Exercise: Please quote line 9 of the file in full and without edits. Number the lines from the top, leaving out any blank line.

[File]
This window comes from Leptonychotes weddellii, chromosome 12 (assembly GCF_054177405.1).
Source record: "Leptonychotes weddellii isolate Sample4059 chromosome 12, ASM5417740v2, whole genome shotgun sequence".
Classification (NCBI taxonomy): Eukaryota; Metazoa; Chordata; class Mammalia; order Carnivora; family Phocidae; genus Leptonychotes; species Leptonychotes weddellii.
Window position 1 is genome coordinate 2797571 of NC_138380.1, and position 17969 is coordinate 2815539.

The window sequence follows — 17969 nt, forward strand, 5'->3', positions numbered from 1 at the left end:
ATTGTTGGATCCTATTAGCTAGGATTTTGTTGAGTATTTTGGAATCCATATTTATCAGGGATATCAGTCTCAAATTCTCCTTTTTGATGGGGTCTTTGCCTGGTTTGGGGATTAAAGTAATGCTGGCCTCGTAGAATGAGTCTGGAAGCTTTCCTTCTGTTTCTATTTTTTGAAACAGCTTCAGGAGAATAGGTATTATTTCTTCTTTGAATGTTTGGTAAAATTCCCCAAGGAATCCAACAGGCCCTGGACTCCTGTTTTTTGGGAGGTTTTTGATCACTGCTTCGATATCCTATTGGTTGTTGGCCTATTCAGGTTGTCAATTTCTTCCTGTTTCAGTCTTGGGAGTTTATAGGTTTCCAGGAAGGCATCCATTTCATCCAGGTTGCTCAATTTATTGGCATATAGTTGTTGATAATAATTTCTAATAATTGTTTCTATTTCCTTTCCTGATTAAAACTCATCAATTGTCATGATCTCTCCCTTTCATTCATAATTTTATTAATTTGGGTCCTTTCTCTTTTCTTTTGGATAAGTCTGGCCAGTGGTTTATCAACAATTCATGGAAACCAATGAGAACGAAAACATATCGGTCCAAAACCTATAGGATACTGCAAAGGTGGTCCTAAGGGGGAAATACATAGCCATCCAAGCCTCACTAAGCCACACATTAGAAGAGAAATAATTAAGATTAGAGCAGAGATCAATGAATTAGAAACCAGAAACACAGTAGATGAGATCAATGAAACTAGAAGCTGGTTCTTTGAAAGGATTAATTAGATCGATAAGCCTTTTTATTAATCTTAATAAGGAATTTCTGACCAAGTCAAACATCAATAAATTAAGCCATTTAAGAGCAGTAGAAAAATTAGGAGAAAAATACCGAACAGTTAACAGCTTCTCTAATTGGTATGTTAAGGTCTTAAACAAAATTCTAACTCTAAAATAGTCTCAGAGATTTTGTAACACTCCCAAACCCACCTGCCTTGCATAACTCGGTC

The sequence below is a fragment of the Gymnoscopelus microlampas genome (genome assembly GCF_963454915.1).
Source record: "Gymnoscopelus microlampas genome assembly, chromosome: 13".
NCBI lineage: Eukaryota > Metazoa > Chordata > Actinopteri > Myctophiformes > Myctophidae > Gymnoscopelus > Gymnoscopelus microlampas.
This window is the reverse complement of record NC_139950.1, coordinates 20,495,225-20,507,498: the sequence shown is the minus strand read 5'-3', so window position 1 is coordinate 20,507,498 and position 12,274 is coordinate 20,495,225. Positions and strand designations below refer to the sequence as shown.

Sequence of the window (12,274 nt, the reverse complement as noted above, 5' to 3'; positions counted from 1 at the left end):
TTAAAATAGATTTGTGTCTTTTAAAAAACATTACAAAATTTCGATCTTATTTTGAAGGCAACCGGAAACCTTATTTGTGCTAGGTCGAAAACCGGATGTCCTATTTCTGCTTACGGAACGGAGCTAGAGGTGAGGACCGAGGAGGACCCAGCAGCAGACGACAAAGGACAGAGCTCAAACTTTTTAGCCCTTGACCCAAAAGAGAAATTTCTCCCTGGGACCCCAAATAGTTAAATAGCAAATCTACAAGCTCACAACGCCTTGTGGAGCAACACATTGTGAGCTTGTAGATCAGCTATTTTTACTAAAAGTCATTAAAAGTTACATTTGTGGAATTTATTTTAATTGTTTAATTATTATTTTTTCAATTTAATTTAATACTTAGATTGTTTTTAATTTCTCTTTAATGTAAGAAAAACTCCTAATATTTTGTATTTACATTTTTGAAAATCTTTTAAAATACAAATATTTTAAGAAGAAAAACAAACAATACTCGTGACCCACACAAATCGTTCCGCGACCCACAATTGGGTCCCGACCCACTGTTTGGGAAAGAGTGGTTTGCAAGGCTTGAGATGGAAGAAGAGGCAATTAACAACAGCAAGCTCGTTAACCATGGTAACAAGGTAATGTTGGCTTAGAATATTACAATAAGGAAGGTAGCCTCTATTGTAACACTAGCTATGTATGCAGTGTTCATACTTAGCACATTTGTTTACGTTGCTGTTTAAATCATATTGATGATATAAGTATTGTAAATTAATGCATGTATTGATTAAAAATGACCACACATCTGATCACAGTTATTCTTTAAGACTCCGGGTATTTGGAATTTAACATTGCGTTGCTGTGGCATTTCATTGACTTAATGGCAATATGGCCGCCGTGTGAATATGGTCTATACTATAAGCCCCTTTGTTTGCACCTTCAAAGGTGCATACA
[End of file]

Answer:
NCBI lineage: Eukaryota > Metazoa > Chordata > Actinopteri > Myctophiformes > Myctophidae > Gymnoscopelus > Gymnoscopelus microlampas.